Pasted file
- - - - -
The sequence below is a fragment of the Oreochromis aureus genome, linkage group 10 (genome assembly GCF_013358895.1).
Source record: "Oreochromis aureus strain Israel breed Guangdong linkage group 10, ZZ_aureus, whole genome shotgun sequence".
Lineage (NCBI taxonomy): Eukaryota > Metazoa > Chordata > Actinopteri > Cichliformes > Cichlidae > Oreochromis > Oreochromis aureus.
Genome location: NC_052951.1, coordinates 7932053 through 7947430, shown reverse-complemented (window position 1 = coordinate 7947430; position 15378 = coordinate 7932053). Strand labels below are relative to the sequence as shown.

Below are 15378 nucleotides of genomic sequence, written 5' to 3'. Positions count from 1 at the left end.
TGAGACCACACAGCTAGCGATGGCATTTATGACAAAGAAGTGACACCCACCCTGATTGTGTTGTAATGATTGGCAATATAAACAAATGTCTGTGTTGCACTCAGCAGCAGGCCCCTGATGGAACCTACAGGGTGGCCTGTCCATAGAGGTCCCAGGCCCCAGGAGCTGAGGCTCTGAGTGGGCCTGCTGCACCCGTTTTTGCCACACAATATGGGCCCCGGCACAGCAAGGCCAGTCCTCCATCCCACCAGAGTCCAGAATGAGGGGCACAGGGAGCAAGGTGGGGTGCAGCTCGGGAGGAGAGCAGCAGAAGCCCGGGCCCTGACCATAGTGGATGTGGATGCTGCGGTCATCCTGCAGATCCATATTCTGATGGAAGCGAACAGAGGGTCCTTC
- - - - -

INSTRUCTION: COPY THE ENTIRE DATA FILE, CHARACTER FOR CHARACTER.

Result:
The sequence below is a fragment of the Oreochromis aureus genome, linkage group 10 (genome assembly GCF_013358895.1).
Source record: "Oreochromis aureus strain Israel breed Guangdong linkage group 10, ZZ_aureus, whole genome shotgun sequence".
Lineage (NCBI taxonomy): Eukaryota > Metazoa > Chordata > Actinopteri > Cichliformes > Cichlidae > Oreochromis > Oreochromis aureus.
Genome location: NC_052951.1, coordinates 7932053 through 7947430, shown reverse-complemented (window position 1 = coordinate 7947430; position 15378 = coordinate 7932053). Strand labels below are relative to the sequence as shown.

Below are 15378 nucleotides of genomic sequence, written 5' to 3'. Positions count from 1 at the left end.
TGAGACCACACAGCTAGCGATGGCATTTATGACAAAGAAGTGACACCCACCCTGATTGTGTTGTAATGATTGGCAATATAAACAAATGTCTGTGTTGCACTCAGCAGCAGGCCCCTGATGGAACCTACAGGGTGGCCTGTCCATAGAGGTCCCAGGCCCCAGGAGCTGAGGCTCTGAGTGGGCCTGCTGCACCCGTTTTTGCCACACAATATGGGCCCCGGCACAGCAAGGCCAGTCCTCCATCCCACCAGAGTCCAGAATGAGGGGCACAGGGAGCAAGGTGGGGTGCAGCTCGGGAGGAGAGCAGCAGAAGCCCGGGCCCTGACCATAGTGGATGTGGATGCTGCGGTCATCCTGCAGATCCATATTCTGATGGAAGCGAACAGAGGGTCCTTC